Circa begins with a simple contortion of a human body: a girl stands and slowly bends herself to her extreme limits and then a little further. A simple start but it’s one that echoes Circa’s statement, their desire to reach ‘beyond’ the supposed possibilities of performance: “There is a line between human and animal, between madness and sanity, between logic and dream...” and Circa invite us to step over this line, to go beyond. They do, they go above and beyond, and then do a flip to top it all off.
The entire show is performed as just that, a show. It’s not only immensely skilled but openly controlled.
What makes this performance so engaging is not merely the stunning variety of acts on display but the style of the execution; the soundtrack is superb and the comical verve of the entire cast carry even supposedly dull moments of transition into comical interludes that stand just as confidently on the stage as some of the main acts. Multiple Miley Cyrus-style rabbit heads embellish the cast from the start and inspire the kind of tongue in cheek comedy that can be expected from this dynamic and exciting group.
The tricks and flips of their bodies seem supernatural; suspended in the air they often appear weightless - several men supported on the shoulders of a woman, as traditional gender roles are wonderfully reversed. There are even moments of magic peppered amongst the more traditional scenarios; a gorgeously executed acrobatic dance to Bonnie Tyler with a single piece of paper is a particular hit.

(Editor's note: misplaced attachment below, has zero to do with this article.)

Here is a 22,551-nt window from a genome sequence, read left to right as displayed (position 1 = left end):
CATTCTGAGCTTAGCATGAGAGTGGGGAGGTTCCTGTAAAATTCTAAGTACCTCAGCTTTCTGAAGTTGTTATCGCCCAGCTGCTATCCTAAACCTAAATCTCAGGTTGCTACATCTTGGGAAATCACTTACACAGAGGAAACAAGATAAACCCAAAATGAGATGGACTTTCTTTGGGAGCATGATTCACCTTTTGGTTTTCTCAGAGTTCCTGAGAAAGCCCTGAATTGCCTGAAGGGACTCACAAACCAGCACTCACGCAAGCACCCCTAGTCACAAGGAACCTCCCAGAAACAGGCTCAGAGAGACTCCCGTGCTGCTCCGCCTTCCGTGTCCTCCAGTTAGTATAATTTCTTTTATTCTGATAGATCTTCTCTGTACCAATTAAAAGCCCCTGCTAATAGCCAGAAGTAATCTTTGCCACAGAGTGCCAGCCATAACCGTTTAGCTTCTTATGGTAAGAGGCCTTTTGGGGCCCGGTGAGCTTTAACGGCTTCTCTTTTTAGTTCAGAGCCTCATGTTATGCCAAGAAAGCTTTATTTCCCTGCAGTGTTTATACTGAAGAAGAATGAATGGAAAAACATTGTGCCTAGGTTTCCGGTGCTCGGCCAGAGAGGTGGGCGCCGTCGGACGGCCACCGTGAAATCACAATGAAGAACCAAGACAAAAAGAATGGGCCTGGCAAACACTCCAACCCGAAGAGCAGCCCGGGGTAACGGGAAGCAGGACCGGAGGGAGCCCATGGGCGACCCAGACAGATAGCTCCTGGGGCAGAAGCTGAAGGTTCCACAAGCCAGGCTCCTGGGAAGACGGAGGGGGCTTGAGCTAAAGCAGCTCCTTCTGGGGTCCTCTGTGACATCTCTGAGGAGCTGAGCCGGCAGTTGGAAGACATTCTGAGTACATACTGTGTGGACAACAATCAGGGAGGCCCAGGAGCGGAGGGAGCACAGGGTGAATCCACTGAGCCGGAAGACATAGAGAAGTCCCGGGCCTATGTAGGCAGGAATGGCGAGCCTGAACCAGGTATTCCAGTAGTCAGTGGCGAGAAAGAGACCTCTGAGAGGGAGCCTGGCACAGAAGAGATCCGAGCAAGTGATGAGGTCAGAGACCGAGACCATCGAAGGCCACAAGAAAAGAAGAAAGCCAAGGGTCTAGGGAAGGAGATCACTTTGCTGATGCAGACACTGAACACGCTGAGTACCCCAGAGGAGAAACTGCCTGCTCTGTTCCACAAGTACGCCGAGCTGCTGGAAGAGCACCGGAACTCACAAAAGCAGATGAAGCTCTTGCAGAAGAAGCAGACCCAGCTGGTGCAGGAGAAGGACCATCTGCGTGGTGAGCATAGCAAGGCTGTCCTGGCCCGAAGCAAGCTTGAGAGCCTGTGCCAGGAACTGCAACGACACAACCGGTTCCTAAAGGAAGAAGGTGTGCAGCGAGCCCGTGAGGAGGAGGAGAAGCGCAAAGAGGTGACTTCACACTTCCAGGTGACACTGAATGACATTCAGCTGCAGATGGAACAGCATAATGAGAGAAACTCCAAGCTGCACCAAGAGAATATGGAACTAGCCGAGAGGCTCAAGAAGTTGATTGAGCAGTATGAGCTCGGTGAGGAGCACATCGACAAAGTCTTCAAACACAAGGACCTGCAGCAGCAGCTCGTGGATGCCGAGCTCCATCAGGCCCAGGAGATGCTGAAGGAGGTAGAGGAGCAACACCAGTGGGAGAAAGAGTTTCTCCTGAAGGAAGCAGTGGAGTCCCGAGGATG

Most of the audience forget how to breathe during several of the more death-defying acts in which performers hang precariously from ropes, silks, and poles, or even simply each other’s bodies. The beauty of the silk swings see performers cut through the air in a comical dance of twisted limbs that turns Houdini-eque as the cast attempt to free themselves. They cling to each other like limpets, newborn babies, erratic earrings or bits of washing, at other times they seem to repel each other like magnets, swinging around Chinese poles with single hands, flying across the room only to land, with feline precision, safe on all fours.
The entire show is performed as just that, a show. It’s not only immensely skilled but openly controlled. The cast’s puppet-like contortions give way to the whims of animalistic urges under the pressure of performance. It’s comical and works a subtle narrative string throughout the entire piece: here they are, the performers, going beyond the human, beyond the animal, they’re themselves, about as strange and superhuman as you can get.
Not only can these performers do every kind of flip, jump and catch you can conceive, simultaneously they also manage to complete a Rubik's cube. Circa invite you to go beyond and I really think you should join them.